Training Everyone – to produce the right content, invest the time and resources to train on how to use the new templates — product marketers on how to produce audience focused content, marketing folks on how to write ad copy that’s compelling, etc. Use insights gathered in steps 5 and 7 to convince folks to get onboard.
Hiring an advisor – if this sounds like a lot of work, it is. If you don’t have the staff, the time, or the desire to take it on get someone to help you. You have a day job producing leads so put someone else on a parallel path of improving the process and performance. Chunk up the work plan mentioned above into quarters, align it to the marketing and the organizations priorities and set reasonable expectation on making progress.
Inbound marketing, content marketing, digital marketing, whatever you want to call it is not a marketing “tactic,” it is an ecosystem built from the outside in and requires a system thinking approach. The steps above will help you pinpoint issues within the system. “Digitalizing” an organization starts with audience facing sites so try to align this effort with any organizational effort related to digital transformation.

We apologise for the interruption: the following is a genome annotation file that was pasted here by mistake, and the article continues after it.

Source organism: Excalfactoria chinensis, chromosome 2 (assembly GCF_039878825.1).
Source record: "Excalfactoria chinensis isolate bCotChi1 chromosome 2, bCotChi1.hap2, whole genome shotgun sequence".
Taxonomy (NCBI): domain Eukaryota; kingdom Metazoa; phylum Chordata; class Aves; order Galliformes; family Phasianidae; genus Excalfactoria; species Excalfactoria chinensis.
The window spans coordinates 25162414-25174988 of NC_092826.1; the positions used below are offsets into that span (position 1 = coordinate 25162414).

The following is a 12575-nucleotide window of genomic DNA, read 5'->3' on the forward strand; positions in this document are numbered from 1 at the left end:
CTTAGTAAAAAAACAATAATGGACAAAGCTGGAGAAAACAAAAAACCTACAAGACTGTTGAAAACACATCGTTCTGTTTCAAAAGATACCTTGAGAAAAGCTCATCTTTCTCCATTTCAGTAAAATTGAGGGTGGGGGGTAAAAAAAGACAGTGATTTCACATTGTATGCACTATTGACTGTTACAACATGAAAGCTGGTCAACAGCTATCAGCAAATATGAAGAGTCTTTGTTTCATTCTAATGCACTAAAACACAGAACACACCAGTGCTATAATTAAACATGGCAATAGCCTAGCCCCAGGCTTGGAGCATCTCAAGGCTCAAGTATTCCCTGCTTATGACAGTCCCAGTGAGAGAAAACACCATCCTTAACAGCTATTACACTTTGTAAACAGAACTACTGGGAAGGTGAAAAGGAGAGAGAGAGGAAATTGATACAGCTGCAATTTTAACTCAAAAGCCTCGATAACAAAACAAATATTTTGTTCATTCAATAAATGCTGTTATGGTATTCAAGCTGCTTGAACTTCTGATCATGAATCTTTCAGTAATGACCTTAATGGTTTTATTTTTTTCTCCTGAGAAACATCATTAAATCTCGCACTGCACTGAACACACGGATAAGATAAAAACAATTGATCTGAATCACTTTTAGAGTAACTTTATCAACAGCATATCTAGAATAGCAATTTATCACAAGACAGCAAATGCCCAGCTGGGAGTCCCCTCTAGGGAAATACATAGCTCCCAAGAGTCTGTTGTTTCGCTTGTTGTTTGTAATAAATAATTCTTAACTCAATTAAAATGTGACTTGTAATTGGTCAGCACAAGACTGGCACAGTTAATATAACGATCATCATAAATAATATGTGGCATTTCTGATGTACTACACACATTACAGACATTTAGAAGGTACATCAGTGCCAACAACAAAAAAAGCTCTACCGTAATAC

Getting the funding, use data points to prove the value of building a robust inbound lead generation capability. According to CEB, 71% of buyers start their purchase journey on the web. Build a market visibility index using your pipeline/waterfall metrics and market share. Reverse the numbers and find out what percent of the total opportunities available are in your pipeline. If you need more benchmarks, download Hubspot latest report on inbound marketing.
Need a case study? The process I just describe was implemented at a client this year. The results of the investment and effort have produced a 95% increased in MQL’s and an improvement in conversion rates by 65%. Inbound is now the top lead source in volume and performance. This organization has a hardcore outbound sales culture…which now, believes in the power of inbound marketing.